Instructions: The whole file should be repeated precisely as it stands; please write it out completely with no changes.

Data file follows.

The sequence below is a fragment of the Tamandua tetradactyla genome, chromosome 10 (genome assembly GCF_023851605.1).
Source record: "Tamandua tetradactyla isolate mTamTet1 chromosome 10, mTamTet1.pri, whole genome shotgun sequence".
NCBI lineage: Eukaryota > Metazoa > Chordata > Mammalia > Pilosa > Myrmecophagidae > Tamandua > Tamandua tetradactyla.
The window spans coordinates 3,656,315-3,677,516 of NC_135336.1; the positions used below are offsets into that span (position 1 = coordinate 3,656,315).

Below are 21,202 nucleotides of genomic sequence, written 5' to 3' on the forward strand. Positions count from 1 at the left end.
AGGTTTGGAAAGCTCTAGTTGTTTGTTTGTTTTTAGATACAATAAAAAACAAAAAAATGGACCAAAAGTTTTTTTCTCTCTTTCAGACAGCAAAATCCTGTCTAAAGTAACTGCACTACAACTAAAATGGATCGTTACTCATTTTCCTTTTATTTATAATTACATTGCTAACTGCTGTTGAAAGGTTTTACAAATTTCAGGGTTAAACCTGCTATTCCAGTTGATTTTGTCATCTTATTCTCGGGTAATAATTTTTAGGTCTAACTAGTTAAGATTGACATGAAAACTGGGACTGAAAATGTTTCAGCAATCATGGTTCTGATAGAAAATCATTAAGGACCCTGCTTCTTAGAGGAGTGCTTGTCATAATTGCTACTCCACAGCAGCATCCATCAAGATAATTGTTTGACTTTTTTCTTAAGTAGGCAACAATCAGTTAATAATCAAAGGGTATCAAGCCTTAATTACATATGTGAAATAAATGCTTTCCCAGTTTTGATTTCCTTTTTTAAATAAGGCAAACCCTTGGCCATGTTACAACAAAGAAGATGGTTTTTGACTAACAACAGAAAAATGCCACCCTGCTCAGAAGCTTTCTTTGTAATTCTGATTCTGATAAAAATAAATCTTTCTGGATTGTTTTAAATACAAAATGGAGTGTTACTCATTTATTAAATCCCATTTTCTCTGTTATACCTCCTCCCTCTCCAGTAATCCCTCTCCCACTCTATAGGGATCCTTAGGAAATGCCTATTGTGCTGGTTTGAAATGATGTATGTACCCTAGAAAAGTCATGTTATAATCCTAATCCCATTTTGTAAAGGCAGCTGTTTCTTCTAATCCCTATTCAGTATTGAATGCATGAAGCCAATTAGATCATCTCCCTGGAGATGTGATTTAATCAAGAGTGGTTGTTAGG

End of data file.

The sequence below is a fragment of the Tamandua tetradactyla genome, chromosome 10 (genome assembly GCF_023851605.1).
Source record: "Tamandua tetradactyla isolate mTamTet1 chromosome 10, mTamTet1.pri, whole genome shotgun sequence".
NCBI lineage: Eukaryota > Metazoa > Chordata > Mammalia > Pilosa > Myrmecophagidae > Tamandua > Tamandua tetradactyla.
The window spans coordinates 3,656,315-3,677,516 of NC_135336.1; the positions used below are offsets into that span (position 1 = coordinate 3,656,315).

Below are 21,202 nucleotides of genomic sequence, written 5' to 3' on the forward strand. Positions count from 1 at the left end.
AGGTTTGGAAAGCTCTAGTTGTTTGTTTGTTTTTAGATACAATAAAAAACAAAAAAATGGACCAAAAGTTTTTTTCTCTCTTTCAGACAGCAAAATCCTGTCTAAAGTAACTGCACTACAACTAAAATGGATCGTTACTCATTTTCCTTTTATTTATAATTACATTGCTAACTGCTGTTGAAAGGTTTTACAAATTTCAGGGTTAAACCTGCTATTCCAGTTGATTTTGTCATCTTATTCTCGGGTAATAATTTTTAGGTCTAACTAGTTAAGATTGACATGAAAACTGGGACTGAAAATGTTTCAGCAATCATGGTTCTGATAGAAAATCATTAAGGACCCTGCTTCTTAGAGGAGTGCTTGTCATAATTGCTACTCCACAGCAGCATCCATCAAGATAATTGTTTGACTTTTTTCTTAAGTAGGCAACAATCAGTTAATAATCAAAGGGTATCAAGCCTTAATTACATATGTGAAATAAATGCTTTCCCAGTTTTGATTTCCTTTTTTAAATAAGGCAAACCCTTGGCCATGTTACAACAAAGAAGATGGTTTTTGACTAACAACAGAAAAATGCCACCCTGCTCAGAAGCTTTCTTTGTAATTCTGATTCTGATAAAAATAAATCTTTCTGGATTGTTTTAAATACAAAATGGAGTGTTACTCATTTATTAAATCCCATTTTCTCTGTTATACCTCCTCCCTCTCCAGTAATCCCTCTCCCACTCTATAGGGATCCTTAGGAAATGCCTATTGTGCTGGTTTGAAATGATGTATGTACCCTAGAAAAGTCATGTTATAATCCTAATCCCATTTTGTAAAGGCAGCTGTTTCTTCTAATCCCTATTCAGTATTGAATGCATGAAGCCAATTAGATCATCTCCCTGGAGATGTGATTTAATCAAGAGTGGTTGTTAGG